--------------------
Schafer Silvertip 58" 61@28
Hunter Safety Certificate
Bowhunter Safety Certificate
Colorado Traditional Archers Society
Colorado Bowhunters Associatio
Pope & Young Club

Posts: 584 | From: Silt, Colorado | Registered: Feb 2005  |  IP: Logged | Report this post to a Moderator
Traditional-Archer
2017 Contributor
Member # 11251

Icon 1 posted      Profile for Traditional-Archer   Email Traditional-Archer   Send New Private Message       Edit/Delete Post   Reply With Quote 
Tracks
Thank you for that information, that is awesome instruction. What a great sight.

Here are some things I have learned over the years, the canning process does work in the oven, and although it works just a little better in a pressure cooker “time wise” I’ve done this both ways. The pressure cooker save a lot of time per batch, make sure you can’t feel any give in the top of your lids before you open a jar, look for a strong vacuum when you open a jar it should take some effort to open a jar. If in doubt throw it out period.
Bruce

--------------------
We are what we do repeatedly. Execellence is, therefore, not an act but a habit.

Artistole (384-322 B.C.)
Philosopher

Posts: 718 | From: Columbia,PA | Registered: Jan 2007  |  IP: Logged | Report this post to a Moderator
Traditional-Archer
2017 Contributor
Member # 11251

Icon 1 posted      Profile for Traditional-Archer   Email Traditional-Archer   Send New Private Message       Edit/Delete Post   Reply With Quote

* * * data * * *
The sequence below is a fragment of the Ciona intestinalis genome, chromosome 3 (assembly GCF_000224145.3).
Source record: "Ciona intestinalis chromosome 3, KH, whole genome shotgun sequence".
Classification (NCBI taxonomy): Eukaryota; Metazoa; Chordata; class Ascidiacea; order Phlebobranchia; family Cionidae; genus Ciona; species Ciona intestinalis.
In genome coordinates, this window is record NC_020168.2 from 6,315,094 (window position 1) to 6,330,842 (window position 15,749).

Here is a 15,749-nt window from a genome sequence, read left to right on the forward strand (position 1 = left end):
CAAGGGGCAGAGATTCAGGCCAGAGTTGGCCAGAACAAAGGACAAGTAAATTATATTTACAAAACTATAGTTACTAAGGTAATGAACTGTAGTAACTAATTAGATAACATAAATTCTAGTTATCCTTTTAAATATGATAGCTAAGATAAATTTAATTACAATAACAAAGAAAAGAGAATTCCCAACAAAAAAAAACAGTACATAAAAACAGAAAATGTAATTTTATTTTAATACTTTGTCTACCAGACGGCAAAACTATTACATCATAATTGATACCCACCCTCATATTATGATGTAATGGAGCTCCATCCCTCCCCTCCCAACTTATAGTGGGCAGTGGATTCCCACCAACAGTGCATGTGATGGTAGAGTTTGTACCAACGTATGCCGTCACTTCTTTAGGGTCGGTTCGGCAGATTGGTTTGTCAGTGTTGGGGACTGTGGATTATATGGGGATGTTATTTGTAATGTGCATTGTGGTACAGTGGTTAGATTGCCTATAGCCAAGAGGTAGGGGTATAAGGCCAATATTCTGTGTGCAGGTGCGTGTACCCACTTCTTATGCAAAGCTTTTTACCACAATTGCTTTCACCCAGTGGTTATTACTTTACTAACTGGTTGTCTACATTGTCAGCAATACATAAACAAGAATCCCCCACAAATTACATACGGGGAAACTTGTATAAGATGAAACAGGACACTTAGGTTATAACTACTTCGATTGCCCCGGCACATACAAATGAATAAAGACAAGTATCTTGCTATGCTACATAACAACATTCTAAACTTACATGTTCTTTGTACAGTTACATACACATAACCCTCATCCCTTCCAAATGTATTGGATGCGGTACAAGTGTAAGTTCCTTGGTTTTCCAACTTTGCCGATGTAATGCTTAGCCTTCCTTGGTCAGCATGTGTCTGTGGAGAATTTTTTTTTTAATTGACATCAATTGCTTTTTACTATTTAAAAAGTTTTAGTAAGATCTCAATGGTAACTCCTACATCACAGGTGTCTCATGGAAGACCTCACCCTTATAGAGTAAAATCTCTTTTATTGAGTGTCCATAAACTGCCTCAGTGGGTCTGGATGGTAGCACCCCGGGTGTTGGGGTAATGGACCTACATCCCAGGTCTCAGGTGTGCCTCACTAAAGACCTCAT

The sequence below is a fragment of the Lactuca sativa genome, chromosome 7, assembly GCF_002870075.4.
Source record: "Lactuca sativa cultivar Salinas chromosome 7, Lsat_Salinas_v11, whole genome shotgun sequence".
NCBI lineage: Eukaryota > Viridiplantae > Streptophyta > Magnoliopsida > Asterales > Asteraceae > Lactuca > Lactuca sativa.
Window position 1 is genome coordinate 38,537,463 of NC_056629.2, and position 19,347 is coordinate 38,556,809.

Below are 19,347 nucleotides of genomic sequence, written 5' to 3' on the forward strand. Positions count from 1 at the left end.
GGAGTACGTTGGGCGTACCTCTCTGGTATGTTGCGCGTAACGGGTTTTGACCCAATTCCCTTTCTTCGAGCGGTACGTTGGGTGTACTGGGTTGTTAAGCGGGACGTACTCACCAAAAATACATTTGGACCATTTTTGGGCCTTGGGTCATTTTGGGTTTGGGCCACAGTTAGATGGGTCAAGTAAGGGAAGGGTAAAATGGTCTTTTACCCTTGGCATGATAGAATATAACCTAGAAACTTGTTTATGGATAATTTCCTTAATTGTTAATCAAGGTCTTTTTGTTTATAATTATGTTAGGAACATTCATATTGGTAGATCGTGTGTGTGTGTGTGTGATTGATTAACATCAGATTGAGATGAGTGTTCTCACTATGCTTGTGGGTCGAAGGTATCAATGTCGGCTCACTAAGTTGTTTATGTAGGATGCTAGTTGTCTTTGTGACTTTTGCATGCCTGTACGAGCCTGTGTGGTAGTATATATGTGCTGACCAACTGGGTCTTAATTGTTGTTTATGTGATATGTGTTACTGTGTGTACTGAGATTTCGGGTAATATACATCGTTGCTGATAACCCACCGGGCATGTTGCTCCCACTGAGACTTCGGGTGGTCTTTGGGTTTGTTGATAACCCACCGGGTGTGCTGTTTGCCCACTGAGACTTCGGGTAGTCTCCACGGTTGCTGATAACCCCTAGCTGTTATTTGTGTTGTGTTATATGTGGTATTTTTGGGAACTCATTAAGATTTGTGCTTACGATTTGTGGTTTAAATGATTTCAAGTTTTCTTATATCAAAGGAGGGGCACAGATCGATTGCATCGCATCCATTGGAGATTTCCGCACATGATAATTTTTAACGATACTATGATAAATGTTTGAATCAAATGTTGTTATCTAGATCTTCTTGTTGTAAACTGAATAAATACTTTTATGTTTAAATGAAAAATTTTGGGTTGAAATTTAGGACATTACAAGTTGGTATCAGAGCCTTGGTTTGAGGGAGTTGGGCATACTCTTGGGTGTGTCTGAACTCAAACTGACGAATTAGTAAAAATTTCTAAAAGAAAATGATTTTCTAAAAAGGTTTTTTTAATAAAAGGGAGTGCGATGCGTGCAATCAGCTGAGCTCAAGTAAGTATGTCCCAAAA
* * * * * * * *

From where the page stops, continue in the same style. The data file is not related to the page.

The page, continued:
Here is a recipe I love to make with a canned Jar of venison.

Cut up tomato, onion, lettuce,
Get a bag of shredded cheese
Some hot sauce
Flour tortillas
Re-fried beans.
A bag of taco seasoning

Empty a jar of deer meat into a pan heat the meat until half of the liquid is cooked back into the meat. Put the seasoning into the meat and finish cooking the liquid back into the meat, cook your re-fried beans at the sometime.
Bake your Flour tortillas as desired. [jumper] [jumper] [jumper]

--------------------
We are what we do repeatedly. Execellence is, therefore, not an act but a habit.

Artistole (384-322 B.C.)
Philosopher

Posts: 718 | From: Columbia,PA | Registered: Jan 2007  |  IP: Logged | Report this post to a Moderator
amicus
Contributor 2016
Member # 12213

Icon 1 posted      Profile for amicus   Email amicus   Send New Private Message       Edit/Delete Post   Reply With Quote 
I followed the receipe and it turned out great.

Thanks

Gilbert

--------------------
The blessing of the Lord, it maketh rich and He addeth no sorrow with it. Prov 10;22

A sinner saved by Grace.

Posts: 1108 | From: Texas | Registered: Apr 2007  |  IP: Logged | Report this post to a Moderator
tuscarawasbowman
Trad Bowhunter
Member # 34861

Icon 1 posted      Profile for tuscarawasbowman   Email tuscarawasbowman       Edit/Delete Post   Reply With Quote 
quote:
Originally posted by 11FIFER1:
Morning, I think I need a good read on this subject, can anyone recommend a good book or web site? one thing springs to mind, are the cans/jars recyclable? or do you just buy a new lot?
I've been watching a TV program on the hard times from the 1900's to the 50's, this is the sort of everyday product we would have used if there were food surplus to requirements. (no chance of that for the masses!